Take Dr. Richard Jordan, for example. He had created a successful small business that attracted the attention of a larger firm. The firm offered him $3 million for his business, plus a generous two-year employment contract. After weeks of negotiation, they were on the verge of signing the deal. Then one morning, Jordan woke up with some last-minute concerns, the main one being that the new employment contract offered him two fewer weeks of vacation than he was used to taking. He got into an angry confrontation with the negotiator over this detail, which resulted in a letter from the company stating that “due to the force of your remarks,” they were no longer interested in acquiring the business.
In a letter to me, Jordan said, “In that phone call I waved goodbye to $3 million in cash, salary, and incentives.” Fortunately, he was able to learn from the experience. His letter continued: “Over the next few years I would awaken many nights with a knot in my stomach. Then I finally found the diamond in the dust. After much work and introspection, I discovered that what I was really saying to that man was, ‘Wait a minute! Three million dollars! That’s way more than I’m worth. I cannot allow this!’”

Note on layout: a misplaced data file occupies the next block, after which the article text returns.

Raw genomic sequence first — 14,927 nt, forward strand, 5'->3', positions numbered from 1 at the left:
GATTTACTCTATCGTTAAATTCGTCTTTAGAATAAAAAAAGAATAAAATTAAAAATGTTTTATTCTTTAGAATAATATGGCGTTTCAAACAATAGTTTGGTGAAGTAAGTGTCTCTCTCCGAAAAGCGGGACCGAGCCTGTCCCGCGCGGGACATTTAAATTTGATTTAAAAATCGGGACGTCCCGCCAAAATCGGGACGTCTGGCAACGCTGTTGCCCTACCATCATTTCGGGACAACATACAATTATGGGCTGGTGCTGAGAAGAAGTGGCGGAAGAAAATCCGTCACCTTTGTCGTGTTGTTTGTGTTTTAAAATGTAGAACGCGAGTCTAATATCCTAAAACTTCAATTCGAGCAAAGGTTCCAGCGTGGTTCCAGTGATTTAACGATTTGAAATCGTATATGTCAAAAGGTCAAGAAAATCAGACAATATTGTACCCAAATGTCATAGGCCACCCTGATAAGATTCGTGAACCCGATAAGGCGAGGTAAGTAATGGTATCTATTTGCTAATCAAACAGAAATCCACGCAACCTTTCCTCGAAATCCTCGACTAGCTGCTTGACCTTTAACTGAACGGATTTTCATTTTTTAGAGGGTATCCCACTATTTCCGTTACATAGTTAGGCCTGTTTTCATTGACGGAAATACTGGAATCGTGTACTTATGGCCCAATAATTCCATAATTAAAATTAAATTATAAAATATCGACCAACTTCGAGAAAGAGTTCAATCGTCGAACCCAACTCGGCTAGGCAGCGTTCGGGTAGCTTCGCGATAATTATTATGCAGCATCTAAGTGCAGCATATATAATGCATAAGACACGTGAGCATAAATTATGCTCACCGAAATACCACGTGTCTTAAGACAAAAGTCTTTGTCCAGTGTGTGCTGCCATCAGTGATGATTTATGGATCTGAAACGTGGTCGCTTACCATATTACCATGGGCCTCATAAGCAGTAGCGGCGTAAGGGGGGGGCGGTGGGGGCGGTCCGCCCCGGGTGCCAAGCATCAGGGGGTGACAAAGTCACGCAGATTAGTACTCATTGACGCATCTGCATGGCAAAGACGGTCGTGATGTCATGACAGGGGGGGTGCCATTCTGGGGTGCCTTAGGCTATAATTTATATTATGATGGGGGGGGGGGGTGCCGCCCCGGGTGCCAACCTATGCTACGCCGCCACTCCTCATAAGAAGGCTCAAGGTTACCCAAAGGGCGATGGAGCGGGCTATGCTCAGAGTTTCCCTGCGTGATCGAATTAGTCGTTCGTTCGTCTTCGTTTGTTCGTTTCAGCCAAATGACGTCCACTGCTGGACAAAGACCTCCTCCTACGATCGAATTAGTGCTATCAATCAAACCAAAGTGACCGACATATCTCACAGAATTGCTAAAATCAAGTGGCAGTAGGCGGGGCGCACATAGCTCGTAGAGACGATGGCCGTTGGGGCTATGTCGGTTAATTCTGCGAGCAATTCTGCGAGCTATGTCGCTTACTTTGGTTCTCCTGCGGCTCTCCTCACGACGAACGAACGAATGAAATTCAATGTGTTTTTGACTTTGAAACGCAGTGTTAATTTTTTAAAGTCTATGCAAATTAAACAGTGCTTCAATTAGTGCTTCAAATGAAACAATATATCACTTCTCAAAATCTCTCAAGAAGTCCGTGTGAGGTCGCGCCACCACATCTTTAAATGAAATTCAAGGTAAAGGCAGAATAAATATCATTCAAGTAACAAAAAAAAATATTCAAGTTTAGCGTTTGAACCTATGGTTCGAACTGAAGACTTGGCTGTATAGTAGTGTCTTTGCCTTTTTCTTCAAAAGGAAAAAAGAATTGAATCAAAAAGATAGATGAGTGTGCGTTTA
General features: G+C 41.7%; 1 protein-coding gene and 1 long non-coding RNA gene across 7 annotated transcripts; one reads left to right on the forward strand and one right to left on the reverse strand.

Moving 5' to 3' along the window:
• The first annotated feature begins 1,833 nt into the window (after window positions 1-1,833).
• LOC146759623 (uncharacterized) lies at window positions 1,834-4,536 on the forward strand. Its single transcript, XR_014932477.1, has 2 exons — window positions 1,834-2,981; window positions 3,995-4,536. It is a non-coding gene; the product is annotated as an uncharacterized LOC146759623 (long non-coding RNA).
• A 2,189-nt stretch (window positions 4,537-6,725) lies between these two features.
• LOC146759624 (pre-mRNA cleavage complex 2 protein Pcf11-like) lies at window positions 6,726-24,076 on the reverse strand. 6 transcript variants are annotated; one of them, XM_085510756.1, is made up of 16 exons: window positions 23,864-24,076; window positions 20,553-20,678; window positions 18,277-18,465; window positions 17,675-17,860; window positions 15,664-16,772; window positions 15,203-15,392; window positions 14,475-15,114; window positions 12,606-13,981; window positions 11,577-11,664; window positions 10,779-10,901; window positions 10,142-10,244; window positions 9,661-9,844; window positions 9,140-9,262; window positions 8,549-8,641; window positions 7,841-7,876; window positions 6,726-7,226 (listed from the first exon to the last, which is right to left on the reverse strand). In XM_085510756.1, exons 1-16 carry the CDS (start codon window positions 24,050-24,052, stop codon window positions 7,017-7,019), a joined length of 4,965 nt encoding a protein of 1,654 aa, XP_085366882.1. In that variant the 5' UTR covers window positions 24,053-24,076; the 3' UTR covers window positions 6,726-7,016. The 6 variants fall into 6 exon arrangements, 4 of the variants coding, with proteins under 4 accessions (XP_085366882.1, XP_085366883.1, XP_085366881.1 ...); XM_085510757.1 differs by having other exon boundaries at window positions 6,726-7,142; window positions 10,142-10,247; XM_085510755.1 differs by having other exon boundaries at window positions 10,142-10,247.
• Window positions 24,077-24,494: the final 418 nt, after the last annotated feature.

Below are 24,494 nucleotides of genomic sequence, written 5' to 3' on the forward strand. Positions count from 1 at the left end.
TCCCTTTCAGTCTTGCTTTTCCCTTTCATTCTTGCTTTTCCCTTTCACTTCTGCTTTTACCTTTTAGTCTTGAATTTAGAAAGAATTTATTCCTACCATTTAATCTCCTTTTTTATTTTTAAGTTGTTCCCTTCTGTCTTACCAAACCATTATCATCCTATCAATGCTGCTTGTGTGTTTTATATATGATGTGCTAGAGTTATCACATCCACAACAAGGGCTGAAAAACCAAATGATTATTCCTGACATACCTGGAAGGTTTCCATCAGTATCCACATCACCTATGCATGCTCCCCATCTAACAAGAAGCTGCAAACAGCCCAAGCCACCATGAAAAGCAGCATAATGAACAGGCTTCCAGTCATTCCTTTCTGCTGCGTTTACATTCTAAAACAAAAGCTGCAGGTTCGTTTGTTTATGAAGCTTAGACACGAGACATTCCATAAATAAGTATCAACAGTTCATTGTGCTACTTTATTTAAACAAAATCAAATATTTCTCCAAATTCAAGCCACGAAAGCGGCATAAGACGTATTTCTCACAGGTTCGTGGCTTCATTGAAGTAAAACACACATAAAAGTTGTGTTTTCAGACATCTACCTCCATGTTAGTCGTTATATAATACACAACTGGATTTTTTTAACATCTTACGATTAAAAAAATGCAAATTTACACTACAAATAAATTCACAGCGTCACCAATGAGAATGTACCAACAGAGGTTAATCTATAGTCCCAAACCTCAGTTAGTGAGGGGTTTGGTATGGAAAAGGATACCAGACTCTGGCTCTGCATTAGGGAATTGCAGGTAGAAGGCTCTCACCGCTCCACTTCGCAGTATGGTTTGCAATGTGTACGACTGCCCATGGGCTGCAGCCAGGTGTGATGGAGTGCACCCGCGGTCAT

Hidden Barrier No. 2: Disloyalty and Abandonment.
This barrier is the feeling that I cannot expand to my full success because it would cause me to end up all alone, be disloyal to my roots and leave behind people from my past.
Here are two questions that can help you discover if you have this barrier: Did I break my family’s spoken or unspoken rules to get where I am? Even though I am successful, did I fail to meet the expectations my parents had of me? If you answered yes to either of those questions, you’re likely to feel guilty as you become more successful. The guilt you feel makes you put on the brakes, holding you back from ultimate success and keeping you from enjoying the success you already have.
Hidden Barrier No. 3: Believing That More Success Makes You a Bigger Burden.
This barrier is the feeling that I cannot achieve my highest potential because I’d be an even bigger burden than I am now. This barrier held one of the biggest challenges for me. When I was born, I was greeted with two mixed messages: You’re a burden, and you’re a celebration. I was a burden to my mother, but a cause for celebration to my grandparents. My father had died a few weeks after my conception, leaving my mother with $300, my older brother to raise, and me in the womb. Starting out my life as a combination of burden and celebration caused me to repeat this combination often in adult life. I would have a positive breakthrough, then immediately start feeling I was a burden on the world. But the guilt I felt for being a burden was for crimes I hadn’t committed. If we remove the guilt of the crimes our parents and siblings convicted us of before we walked into kindergarten, we are liberated from the Upper-Limit Problem.